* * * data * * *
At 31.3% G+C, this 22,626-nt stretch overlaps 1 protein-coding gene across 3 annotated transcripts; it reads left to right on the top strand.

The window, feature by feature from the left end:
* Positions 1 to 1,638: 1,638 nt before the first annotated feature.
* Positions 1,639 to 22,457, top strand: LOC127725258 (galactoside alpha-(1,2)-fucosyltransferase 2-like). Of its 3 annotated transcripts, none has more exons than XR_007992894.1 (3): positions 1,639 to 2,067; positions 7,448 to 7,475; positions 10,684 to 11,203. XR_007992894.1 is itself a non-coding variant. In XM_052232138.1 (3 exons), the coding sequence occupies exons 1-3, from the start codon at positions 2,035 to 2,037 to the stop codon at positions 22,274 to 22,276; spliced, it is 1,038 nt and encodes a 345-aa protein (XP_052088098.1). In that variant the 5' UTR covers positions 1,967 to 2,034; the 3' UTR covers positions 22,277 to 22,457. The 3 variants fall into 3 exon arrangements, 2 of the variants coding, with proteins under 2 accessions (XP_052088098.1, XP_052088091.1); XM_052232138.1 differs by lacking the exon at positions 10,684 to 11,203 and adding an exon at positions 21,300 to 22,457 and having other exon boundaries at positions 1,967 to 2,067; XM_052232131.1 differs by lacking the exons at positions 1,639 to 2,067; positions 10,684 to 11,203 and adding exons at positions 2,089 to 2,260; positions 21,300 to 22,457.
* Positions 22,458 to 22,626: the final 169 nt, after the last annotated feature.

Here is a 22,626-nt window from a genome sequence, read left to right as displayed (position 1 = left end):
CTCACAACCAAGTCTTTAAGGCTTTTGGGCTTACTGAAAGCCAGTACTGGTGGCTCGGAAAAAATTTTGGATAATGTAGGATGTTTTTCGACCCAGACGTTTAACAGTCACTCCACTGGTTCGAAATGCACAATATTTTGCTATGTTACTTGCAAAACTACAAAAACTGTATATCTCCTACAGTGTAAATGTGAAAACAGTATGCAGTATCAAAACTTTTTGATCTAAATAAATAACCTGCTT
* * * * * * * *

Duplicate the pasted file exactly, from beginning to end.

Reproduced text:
At 31.3% G+C, this 22,626-nt stretch overlaps 1 protein-coding gene across 3 annotated transcripts; it reads left to right on the top strand.

The window, feature by feature from the left end:
* Positions 1 to 1,638: 1,638 nt before the first annotated feature.
* Positions 1,639 to 22,457, top strand: LOC127725258 (galactoside alpha-(1,2)-fucosyltransferase 2-like). Of its 3 annotated transcripts, none has more exons than XR_007992894.1 (3): positions 1,639 to 2,067; positions 7,448 to 7,475; positions 10,684 to 11,203. XR_007992894.1 is itself a non-coding variant. In XM_052232138.1 (3 exons), the coding sequence occupies exons 1-3, from the start codon at positions 2,035 to 2,037 to the stop codon at positions 22,274 to 22,276; spliced, it is 1,038 nt and encodes a 345-aa protein (XP_052088098.1). In that variant the 5' UTR covers positions 1,967 to 2,034; the 3' UTR covers positions 22,277 to 22,457. The 3 variants fall into 3 exon arrangements, 2 of the variants coding, with proteins under 2 accessions (XP_052088098.1, XP_052088091.1); XM_052232138.1 differs by lacking the exon at positions 10,684 to 11,203 and adding an exon at positions 21,300 to 22,457 and having other exon boundaries at positions 1,967 to 2,067; XM_052232131.1 differs by lacking the exons at positions 1,639 to 2,067; positions 10,684 to 11,203 and adding exons at positions 2,089 to 2,260; positions 21,300 to 22,457.
* Positions 22,458 to 22,626: the final 169 nt, after the last annotated feature.

Here is a 22,626-nt window from a genome sequence, read left to right as displayed (position 1 = left end):
CTCACAACCAAGTCTTTAAGGCTTTTGGGCTTACTGAAAGCCAGTACTGGTGGCTCGGAAAAAATTTTGGATAATGTAGGATGTTTTTCGACCCAGACGTTTAACAGTCACTCCACTGGTTCGAAATGCACAATATTTTGCTATGTTACTTGCAAAACTACAAAAACTGTATATCTCCTACAGTGTAAATGTGAAAACAGTATGCAGTATCAAAACTTTTTGATCTAAATAAATAACCTGCTT